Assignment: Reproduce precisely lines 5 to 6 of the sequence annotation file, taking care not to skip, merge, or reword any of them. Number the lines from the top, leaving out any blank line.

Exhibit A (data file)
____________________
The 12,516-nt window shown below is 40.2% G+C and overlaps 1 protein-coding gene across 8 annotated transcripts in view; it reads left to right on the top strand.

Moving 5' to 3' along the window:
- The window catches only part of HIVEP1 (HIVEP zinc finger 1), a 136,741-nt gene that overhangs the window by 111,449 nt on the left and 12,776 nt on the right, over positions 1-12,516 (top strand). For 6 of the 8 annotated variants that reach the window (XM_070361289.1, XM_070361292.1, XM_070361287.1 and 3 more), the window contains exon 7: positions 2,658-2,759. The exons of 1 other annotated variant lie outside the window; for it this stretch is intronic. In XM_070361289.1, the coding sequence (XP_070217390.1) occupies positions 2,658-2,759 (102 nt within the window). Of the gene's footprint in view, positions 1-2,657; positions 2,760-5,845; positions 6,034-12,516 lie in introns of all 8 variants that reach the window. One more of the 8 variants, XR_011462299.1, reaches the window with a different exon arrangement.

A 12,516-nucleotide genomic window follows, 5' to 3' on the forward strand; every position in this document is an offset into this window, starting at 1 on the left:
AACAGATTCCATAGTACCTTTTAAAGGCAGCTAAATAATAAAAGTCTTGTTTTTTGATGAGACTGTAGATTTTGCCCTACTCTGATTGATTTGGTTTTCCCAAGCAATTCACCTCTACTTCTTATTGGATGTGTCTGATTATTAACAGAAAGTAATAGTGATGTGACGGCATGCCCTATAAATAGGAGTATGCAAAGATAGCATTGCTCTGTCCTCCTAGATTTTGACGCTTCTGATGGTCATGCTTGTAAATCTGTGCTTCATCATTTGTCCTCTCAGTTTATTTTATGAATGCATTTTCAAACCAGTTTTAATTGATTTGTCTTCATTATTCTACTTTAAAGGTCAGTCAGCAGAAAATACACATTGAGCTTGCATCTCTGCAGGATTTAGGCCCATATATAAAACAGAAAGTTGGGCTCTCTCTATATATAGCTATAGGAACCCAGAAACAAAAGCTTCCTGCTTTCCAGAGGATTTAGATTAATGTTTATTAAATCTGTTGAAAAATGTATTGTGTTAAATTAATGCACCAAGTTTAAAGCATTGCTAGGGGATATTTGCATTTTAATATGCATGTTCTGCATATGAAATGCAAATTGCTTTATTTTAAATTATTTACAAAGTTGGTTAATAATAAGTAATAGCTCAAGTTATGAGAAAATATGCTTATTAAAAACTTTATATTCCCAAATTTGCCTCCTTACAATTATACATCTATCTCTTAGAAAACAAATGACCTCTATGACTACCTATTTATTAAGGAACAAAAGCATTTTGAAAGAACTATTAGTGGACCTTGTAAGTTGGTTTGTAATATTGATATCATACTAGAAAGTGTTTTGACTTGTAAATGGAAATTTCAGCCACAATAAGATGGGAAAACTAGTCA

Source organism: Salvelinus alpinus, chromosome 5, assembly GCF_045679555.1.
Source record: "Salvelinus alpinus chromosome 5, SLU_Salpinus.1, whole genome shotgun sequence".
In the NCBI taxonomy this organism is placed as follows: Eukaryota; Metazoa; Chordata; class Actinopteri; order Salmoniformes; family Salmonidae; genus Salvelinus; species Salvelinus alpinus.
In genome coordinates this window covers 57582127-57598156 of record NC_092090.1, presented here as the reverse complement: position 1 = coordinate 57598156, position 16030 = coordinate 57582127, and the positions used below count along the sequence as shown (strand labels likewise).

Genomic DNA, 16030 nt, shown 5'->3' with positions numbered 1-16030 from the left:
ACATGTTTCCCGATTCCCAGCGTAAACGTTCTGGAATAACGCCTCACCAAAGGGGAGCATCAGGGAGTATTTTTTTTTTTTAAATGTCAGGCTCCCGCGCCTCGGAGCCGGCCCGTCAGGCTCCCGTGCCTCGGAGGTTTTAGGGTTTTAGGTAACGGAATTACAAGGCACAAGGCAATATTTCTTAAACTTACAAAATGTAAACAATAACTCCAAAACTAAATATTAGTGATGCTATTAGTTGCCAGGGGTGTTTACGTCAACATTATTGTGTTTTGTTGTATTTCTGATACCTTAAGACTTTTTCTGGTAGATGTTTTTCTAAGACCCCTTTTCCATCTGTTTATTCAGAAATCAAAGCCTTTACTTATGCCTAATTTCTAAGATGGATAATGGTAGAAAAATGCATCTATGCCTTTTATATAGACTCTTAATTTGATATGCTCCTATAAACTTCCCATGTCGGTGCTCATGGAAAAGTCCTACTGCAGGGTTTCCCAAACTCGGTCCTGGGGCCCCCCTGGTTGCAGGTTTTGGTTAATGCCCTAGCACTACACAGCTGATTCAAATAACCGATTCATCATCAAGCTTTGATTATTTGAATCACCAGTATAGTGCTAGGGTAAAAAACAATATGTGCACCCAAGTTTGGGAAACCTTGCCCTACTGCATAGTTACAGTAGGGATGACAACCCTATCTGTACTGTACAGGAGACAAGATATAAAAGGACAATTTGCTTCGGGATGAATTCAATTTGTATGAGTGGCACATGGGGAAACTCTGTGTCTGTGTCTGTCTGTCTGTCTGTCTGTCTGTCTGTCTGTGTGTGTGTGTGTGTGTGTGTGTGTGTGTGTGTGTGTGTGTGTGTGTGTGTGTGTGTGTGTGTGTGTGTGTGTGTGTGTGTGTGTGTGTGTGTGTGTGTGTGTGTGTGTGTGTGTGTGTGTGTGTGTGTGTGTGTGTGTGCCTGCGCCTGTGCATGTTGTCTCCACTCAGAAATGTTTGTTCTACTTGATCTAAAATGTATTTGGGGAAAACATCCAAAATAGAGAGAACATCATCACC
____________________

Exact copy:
AACAGATTCCATAGTACCTTTTAAAGGCAGCTAAATAATAAAAGTCTTGTTTTTTGATGAGACTGTAGATTTTGCCCTACTCTGATTGATTTGGTTTTCCCAAGCAATTCACCTCTACTTCTTATTGGATGTGTCTGATTATTAACAGAAAGTAATAGTGATGTGACGGCATGCCCTATAAATAGGAGTATGCAAAGATAGCATTGCTCTGTCCTCCTAGATTTTGACGCTTCTGATGGTCATGCTTGTAAATCTGTGCTTCATCATTTGTCCTCTCAGTTTATTTTATGAATGCATTTTCAAACCAGTTTTAATTGATTTGTCTTCATTATTCTACTTTAAAGGTCAGTCAGCAGAAAATACACATTGAGCTTGCATCTCTGCAGGATTTAGGCCCATATATAAAACAGAAAGTTGGGCTCTCTCTATATATAGCTATAGGAACCCAGAAACAAAAGCTTCCTGCTTTCCAGAGGATTTAGATTAATGTTTATTAAATCTGTTGAAAAATGTATTGTGTTAAATTAATGCACCAAGTTTAAAGCATTGCTAGGGGATATTTGCATTTTAATATGCATGTTCTGCATATGAAATGCAAATTGCTTTATTTTAAATTATTTACAAAGTTGGTTAATAATAAGTAATAGCTCAAGTTATGAGAAAATATGCTTATTAAAAACTTTATATTCCCAAATTTGCCTCCTTACAATTATACATCTATCTCTTAGAAAACAAATGACCTCTATGACTACCTATTTATTAAGGAACAAAAGCATTTTGAAAGAACTATTAGTGGACCTTGTAAGTTGGTTTGTAATATTGATATCATACTAGAAAGTGTTTTGACTTGTAAATGGAAATTTCAGCCACAATAAGATGGGAAAACTAGTCA

Source organism: Salvelinus alpinus, chromosome 5, assembly GCF_045679555.1.